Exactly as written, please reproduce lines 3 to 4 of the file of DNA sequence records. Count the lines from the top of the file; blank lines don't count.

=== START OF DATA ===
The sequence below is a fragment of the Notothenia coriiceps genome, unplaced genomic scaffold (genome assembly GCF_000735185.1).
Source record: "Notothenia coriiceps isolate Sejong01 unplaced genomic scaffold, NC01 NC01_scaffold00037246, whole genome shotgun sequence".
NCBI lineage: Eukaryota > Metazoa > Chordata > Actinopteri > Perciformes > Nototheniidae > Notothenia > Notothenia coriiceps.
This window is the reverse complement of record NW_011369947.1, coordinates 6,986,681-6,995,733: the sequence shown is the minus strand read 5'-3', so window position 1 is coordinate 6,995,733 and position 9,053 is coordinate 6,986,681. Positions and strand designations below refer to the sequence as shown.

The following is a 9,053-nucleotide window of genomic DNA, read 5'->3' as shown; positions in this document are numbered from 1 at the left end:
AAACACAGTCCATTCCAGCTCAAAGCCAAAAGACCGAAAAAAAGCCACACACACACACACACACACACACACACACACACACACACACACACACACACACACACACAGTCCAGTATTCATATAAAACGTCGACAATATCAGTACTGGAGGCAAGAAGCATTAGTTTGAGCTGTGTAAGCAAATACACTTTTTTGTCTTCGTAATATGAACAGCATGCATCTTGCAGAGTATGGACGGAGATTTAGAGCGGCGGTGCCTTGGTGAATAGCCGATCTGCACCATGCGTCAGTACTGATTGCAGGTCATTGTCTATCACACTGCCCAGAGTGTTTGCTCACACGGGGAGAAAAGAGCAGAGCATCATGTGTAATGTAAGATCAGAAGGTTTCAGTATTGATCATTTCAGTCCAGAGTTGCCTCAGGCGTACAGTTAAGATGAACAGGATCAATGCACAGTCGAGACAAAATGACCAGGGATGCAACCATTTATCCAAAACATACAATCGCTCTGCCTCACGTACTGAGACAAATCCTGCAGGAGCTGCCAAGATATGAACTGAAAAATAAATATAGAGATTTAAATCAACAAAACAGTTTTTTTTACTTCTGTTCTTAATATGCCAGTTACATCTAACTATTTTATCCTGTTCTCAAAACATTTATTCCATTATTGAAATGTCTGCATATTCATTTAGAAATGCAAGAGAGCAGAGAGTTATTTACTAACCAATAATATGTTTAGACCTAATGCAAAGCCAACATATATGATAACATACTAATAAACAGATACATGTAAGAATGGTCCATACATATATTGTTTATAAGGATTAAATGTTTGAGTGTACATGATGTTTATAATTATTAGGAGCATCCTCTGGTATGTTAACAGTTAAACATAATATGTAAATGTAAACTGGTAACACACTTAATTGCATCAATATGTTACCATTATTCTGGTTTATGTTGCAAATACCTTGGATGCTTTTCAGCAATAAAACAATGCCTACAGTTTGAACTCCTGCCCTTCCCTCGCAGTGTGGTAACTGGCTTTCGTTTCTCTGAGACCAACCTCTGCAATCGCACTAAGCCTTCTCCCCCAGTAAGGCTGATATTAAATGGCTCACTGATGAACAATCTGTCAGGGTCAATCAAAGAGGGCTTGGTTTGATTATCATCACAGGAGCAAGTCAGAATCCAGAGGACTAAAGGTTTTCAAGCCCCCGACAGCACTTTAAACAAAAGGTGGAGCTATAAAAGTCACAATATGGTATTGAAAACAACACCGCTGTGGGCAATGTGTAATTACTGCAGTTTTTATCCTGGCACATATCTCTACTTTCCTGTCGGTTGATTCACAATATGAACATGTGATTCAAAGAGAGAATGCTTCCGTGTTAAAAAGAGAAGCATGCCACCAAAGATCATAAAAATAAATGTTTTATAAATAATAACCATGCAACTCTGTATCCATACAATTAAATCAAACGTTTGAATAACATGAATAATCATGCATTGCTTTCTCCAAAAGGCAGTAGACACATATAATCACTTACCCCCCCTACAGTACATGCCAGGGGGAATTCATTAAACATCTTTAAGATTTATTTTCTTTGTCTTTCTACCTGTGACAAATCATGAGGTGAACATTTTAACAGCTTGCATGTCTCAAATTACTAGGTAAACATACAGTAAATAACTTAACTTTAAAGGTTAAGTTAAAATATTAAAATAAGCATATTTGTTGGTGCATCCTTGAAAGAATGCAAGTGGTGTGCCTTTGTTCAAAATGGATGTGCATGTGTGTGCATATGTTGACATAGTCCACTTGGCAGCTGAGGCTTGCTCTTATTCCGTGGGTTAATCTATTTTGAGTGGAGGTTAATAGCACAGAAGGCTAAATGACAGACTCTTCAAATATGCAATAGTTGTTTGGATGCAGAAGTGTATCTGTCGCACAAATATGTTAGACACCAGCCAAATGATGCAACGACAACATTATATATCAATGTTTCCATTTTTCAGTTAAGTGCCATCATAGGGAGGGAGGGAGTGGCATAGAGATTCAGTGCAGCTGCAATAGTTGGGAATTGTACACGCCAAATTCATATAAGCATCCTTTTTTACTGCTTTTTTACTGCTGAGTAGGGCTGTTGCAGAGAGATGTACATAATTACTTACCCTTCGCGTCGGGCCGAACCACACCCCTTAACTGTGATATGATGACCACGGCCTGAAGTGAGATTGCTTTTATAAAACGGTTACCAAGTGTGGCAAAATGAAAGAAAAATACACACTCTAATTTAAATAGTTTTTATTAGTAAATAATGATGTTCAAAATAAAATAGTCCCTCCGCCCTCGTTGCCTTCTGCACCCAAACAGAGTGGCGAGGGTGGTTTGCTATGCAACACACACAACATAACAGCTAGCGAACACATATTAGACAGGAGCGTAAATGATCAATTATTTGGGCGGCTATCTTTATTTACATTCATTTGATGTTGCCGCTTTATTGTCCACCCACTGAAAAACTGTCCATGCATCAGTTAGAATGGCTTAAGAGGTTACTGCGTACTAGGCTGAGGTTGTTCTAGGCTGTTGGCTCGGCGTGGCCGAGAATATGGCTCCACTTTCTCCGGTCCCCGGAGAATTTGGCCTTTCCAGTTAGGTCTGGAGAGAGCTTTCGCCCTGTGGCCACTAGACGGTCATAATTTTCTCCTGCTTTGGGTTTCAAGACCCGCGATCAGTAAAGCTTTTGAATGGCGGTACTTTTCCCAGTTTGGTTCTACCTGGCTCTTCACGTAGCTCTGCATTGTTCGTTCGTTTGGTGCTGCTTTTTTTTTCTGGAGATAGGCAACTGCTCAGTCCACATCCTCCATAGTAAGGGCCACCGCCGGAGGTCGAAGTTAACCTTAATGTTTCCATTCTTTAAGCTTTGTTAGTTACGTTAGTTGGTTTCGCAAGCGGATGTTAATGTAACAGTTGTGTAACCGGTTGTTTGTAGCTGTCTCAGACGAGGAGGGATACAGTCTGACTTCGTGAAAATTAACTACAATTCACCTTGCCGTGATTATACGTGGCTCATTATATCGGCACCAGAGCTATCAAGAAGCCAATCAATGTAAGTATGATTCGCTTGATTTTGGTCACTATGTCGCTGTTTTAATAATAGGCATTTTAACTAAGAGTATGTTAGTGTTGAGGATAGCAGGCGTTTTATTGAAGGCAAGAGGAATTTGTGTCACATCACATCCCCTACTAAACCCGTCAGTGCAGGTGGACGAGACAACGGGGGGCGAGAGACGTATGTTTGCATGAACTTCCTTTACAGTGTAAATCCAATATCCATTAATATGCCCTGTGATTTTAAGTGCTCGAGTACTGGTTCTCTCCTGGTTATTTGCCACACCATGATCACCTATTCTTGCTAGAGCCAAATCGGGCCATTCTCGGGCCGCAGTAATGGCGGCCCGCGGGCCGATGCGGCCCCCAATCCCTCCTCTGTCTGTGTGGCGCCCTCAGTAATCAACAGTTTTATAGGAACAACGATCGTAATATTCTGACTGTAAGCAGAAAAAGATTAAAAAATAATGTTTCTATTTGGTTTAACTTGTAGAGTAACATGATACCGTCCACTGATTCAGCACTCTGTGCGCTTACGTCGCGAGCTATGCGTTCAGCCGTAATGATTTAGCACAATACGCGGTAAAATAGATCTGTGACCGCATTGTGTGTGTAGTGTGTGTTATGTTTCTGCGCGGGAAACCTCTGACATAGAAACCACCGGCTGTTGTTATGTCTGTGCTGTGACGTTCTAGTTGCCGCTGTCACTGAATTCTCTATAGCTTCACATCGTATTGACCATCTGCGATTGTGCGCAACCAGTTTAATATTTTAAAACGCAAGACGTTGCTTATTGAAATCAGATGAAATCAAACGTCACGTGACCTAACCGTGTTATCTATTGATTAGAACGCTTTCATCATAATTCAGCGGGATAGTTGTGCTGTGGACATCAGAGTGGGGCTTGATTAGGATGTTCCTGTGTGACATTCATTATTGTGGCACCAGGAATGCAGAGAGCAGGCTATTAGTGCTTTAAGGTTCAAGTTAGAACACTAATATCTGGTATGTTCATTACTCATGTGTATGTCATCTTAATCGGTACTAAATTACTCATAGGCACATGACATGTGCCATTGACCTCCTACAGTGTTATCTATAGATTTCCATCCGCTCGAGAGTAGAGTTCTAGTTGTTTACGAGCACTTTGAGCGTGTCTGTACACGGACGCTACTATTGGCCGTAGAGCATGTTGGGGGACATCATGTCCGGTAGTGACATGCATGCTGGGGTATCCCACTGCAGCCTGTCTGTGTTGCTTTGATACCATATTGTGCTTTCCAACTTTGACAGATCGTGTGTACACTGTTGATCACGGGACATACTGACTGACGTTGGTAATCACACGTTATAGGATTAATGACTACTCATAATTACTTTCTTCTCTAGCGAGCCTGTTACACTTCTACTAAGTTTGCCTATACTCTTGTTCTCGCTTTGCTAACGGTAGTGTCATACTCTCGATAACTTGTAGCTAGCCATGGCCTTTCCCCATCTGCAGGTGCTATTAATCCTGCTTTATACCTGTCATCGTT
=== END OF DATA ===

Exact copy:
NCBI lineage: Eukaryota > Metazoa > Chordata > Actinopteri > Perciformes > Nototheniidae > Notothenia > Notothenia coriiceps.
This window is the reverse complement of record NW_011369947.1, coordinates 6,986,681-6,995,733: the sequence shown is the minus strand read 5'-3', so window position 1 is coordinate 6,995,733 and position 9,053 is coordinate 6,986,681. Positions and strand designations below refer to the sequence as shown.